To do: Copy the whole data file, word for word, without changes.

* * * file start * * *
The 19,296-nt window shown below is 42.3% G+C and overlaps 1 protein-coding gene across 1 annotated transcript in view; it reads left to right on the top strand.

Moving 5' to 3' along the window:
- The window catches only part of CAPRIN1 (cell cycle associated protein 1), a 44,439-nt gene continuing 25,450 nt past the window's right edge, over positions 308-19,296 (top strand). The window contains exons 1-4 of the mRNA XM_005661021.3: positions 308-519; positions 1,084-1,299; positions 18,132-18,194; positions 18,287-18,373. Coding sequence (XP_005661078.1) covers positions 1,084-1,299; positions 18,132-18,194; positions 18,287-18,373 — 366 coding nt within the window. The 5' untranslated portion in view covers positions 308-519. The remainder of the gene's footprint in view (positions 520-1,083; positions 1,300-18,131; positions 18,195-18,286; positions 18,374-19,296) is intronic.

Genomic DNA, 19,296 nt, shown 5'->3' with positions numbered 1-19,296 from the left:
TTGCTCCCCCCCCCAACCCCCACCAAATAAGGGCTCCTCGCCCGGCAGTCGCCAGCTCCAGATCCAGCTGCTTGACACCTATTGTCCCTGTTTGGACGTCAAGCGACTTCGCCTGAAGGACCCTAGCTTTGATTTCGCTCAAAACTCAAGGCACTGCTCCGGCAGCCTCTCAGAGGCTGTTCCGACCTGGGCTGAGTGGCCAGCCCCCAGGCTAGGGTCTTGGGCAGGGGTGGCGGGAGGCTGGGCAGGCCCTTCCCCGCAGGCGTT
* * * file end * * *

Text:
The 19,296-nt window shown below is 42.3% G+C and overlaps 1 protein-coding gene across 1 annotated transcript in view; it reads left to right on the top strand.

Moving 5' to 3' along the window:
- The window catches only part of CAPRIN1 (cell cycle associated protein 1), a 44,439-nt gene continuing 25,450 nt past the window's right edge, over positions 308-19,296 (top strand). The window contains exons 1-4 of the mRNA XM_005661021.3: positions 308-519; positions 1,084-1,299; positions 18,132-18,194; positions 18,287-18,373. Coding sequence (XP_005661078.1) covers positions 1,084-1,299; positions 18,132-18,194; positions 18,287-18,373 — 366 coding nt within the window. The 5' untranslated portion in view covers positions 308-519. The remainder of the gene's footprint in view (positions 520-1,083; positions 1,300-18,131; positions 18,195-18,286; positions 18,374-19,296) is intronic.

Genomic DNA, 19,296 nt, shown 5'->3' with positions numbered 1-19,296 from the left:
TTGCTCCCCCCCCCAACCCCCACCAAATAAGGGCTCCTCGCCCGGCAGTCGCCAGCTCCAGATCCAGCTGCTTGACACCTATTGTCCCTGTTTGGACGTCAAGCGACTTCGCCTGAAGGACCCTAGCTTTGATTTCGCTCAAAACTCAAGGCACTGCTCCGGCAGCCTCTCAGAGGCTGTTCCGACCTGGGCTGAGTGGCCAGCCCCCAGGCTAGGGTCTTGGGCAGGGGTGGCGGGAGGCTGGGCAGGCCCTTCCCCGCAGGCGTT